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Accid Anal Prev. 2004 May;36(3):351-7.

The effects of daylight and daylight saving time on US pedestrian fatalities and motor vehicle occupant fatalities.

Author information

1
Department of Economics, Rutgers University, 360 Dr. Martin Luther King Jr. Blvd., Newark, NJ 07102, USA. coate@andromeda.rutgers.edu

Abstract

This paper analyzes the effects of daylight and daylight saving time (DST) on pedestrian and motor vehicle occupant fatalities in the United States. Multivariate analyses of county level data from the Fatality Analysis Reporting System for 2-week periods in 1998 and 1999 are used. Results show that full year daylight saving time would reduce pedestrian fatalities by 171 per year, or by 13% of all pedestrian fatalities in the 5:00-10.00 a.m. and in the 4:00-9:00 p.m. time periods. Motor vehicle occupant fatalities would be reduced by 195 per year, or 3%, during the same time periods.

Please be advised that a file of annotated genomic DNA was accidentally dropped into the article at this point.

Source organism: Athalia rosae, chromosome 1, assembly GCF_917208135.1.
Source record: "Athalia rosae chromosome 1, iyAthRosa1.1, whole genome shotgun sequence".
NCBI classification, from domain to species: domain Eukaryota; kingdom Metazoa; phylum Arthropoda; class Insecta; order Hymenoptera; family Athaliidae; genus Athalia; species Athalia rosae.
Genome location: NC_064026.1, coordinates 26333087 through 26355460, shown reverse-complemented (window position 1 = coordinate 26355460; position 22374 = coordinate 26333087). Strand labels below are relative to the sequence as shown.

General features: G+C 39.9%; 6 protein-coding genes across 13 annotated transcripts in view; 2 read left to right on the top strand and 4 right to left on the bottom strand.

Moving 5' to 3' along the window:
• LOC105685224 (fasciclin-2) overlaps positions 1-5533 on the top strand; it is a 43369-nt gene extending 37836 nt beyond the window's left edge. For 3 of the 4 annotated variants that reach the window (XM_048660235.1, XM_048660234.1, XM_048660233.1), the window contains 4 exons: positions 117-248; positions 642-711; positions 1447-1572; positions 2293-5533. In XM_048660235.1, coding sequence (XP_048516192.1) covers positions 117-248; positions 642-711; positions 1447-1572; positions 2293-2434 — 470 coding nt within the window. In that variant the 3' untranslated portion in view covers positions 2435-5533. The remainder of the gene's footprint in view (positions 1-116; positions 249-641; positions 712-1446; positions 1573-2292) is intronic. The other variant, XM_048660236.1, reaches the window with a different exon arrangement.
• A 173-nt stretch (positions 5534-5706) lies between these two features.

PMID:
15003579
DOI:
10.1016/S0001-4575(03)00015-0
[Indexed for MEDLINE]

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